Which brings us to the subject of bad guys on the high seas. There are always a few areas that you know to avoid, such as the coast of Somalia, parts of West Africa, and these days Venezuela. The rest of the cruising world is generally as safe or safer than big "civilized" cities. But as financial stress spreads, there are going to be more fishermen (and their land based countrymen) trying to feed their families in any way they can.
In this case, the question raised by our appearance is a huge advantage. Why mess with a lethal looking vessel when there are lots of other soft targets to engage?
Finally, lets discuss snob appeal (or ego gratification). For us, the last thing we want is to be identified with the "herd" in any endeavor. We don't like crowds, waiting in line, or wearing clothes with status logos. And if we are anchored or docked with a bunch of other yachts we do not want to look like a typical yacht cum trawler, all bulked up with high windage structure, which fairly screams "look at my money".
From our perspective, we feel a lot more comfortable in our laid back, military/work boat disguise. And if we are feeling the need for a little ego gratification, we can reflect on the fact that we have the coolest, meanest looking cruising boat around with capabilities far beyond what other yacht owners can begin to imagine.
Green is good the planet, for mankind, and makes for a much better cruising boat. It also has advantages in a turbulent world. As cruising boats go, we are as green as you get.
Take systems for example, we have huge fridge and freezer capacity, the ability to take hot showers of infinite duration, stay warm in the Arctic and cool in the tropics, and cook in a wonderful galley - all for an average of half a gallon per day (two liters) of diesel fuel.
To accomplish this takes a blend of construction (for example, six inches - 150mm of isocyanurate foam insulation on freezers) coupled with carefully engineered batteries, alternators, and AC power servers. At anchor the FPB 64's 11kW genset, will average about an hour every second day. At this rate you can go a week to ten days before doing a topping off charge while powering to a new anchorage.
You have the option of lying quietly at anchor, away from shore power, for weeks (or months) at a time, with less charging time than the typical generator equipped sailboat. That makes you a more desirable neighbor in the cruising community, and means you can go a really long time between refilling fuel tanks.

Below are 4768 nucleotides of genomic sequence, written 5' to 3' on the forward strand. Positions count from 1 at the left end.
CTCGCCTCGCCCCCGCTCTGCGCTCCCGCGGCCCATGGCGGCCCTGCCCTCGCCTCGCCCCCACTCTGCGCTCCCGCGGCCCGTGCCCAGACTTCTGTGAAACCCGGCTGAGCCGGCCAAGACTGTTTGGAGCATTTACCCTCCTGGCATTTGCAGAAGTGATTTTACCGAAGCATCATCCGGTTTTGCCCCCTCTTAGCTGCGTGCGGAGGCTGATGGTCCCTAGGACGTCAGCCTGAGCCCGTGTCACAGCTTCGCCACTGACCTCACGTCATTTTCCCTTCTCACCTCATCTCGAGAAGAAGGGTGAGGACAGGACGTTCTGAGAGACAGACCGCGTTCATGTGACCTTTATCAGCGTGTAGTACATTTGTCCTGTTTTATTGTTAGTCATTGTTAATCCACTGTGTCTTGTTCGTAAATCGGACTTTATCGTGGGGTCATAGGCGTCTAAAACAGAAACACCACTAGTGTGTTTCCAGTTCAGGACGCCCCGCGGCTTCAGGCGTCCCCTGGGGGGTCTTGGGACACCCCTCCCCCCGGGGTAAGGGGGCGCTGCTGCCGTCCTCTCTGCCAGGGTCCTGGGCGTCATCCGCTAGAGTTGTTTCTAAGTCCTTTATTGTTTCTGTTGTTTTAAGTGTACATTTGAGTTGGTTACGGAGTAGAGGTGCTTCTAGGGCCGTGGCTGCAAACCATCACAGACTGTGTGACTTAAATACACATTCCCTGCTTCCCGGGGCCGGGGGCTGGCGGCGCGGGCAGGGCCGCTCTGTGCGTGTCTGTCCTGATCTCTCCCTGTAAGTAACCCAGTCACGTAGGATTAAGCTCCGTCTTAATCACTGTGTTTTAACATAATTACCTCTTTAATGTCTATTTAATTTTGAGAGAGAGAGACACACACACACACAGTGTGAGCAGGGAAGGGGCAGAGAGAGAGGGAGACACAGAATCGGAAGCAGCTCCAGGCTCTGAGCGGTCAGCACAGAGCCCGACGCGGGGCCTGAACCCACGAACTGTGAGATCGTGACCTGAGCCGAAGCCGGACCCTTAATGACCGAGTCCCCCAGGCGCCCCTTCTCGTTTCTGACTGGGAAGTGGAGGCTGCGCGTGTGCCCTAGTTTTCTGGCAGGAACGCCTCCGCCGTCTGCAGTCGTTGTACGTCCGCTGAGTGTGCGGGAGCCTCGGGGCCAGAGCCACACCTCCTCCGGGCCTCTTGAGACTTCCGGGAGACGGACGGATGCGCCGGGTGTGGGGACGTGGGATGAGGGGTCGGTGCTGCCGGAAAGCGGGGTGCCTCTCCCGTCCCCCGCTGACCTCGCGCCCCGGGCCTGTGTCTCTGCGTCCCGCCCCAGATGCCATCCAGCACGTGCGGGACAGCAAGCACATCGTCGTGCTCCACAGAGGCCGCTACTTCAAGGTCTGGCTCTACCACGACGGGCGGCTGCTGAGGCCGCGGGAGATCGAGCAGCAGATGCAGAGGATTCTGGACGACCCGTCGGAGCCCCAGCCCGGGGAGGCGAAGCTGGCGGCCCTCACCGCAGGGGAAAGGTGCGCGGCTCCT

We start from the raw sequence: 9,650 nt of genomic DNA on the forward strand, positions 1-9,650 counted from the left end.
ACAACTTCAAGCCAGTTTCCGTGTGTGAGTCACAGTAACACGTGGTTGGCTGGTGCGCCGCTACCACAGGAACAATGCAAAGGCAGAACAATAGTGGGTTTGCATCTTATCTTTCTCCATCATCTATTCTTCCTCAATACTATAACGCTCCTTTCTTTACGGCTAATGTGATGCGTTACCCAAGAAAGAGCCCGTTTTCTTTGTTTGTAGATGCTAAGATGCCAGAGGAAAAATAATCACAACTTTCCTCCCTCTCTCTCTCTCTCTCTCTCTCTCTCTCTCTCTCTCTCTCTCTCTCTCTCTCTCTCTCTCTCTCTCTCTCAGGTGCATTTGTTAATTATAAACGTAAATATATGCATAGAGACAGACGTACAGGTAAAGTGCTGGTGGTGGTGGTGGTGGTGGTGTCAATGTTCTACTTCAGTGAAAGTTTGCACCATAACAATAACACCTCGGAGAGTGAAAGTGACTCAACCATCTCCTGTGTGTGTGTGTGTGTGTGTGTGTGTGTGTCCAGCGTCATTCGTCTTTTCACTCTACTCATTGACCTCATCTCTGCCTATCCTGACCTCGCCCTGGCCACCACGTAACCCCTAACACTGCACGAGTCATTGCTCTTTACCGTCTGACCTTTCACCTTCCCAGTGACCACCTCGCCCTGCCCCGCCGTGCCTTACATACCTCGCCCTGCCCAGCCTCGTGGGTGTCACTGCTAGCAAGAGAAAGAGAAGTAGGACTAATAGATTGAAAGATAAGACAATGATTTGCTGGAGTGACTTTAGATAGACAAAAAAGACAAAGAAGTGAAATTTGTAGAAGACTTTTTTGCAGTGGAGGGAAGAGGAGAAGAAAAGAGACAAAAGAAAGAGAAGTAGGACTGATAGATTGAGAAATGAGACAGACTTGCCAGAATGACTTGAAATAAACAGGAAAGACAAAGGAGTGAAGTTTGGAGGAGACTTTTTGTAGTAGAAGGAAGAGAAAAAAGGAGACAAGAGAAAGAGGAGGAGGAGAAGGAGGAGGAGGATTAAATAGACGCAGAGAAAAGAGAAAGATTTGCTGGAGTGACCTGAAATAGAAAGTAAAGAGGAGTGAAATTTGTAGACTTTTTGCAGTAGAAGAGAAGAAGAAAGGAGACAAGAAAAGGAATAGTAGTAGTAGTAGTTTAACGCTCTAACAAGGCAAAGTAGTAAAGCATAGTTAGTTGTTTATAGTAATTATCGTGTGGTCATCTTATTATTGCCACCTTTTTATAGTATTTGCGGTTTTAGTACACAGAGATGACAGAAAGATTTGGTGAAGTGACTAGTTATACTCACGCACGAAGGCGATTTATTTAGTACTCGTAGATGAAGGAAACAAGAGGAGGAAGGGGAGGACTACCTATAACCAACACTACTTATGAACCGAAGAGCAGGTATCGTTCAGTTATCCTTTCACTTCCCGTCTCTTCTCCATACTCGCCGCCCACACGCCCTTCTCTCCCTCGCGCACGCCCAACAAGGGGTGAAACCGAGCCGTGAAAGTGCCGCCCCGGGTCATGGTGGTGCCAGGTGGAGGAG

Underway the same logic is at work. At a speed of 9.5 knots the FPB 64 will burn less than four gallons (15 liters) per hour - cruising faster while consuming a fraction of what trawler yachts burn at slower speeds.
Less fuel burn results from lower power requirements which in turn mean minimal noise, vibration, and pollution. You win in terms of onboard ambiance, neighborliness, and the planet (and your cruising budget) benefits as well.
And since we are discussing staying power while the world sorts itself out, consider just how long you can go between refills of those 3400 gallon (12,800 liter) fuel tanks. If you decided to move back and forth between California and Mexico for a while, avoiding marinas 100% of the time, you could make three round trips, live aboard for three years, and still have fuel left over.
Scale the schedule between fill ups back to two years and you could do the same thing between the Eastern Seaboard of the US and the Bahamas, or New Zealand and the tropical South Pacific.
This "carbon footprint" is a fraction of what most of us consume for driving, flying commercial airlines, and taking care of electrical needs at home.
And as a bonus, it is way more fun.
While we'd like to talk you into a new FPB 64, there are lots of used boat options, power and sail, with which to escape. So don't let the bear market environment get you down. Find a good cruising boat, cut those lines (and worries) which tie you to land, and go.
The Making it Happen DVD is now streaming online. To watch the first segment click here.
For musical incentive to cut the lines click here.
Or, for a general escape check out the streaming videos by clicking here.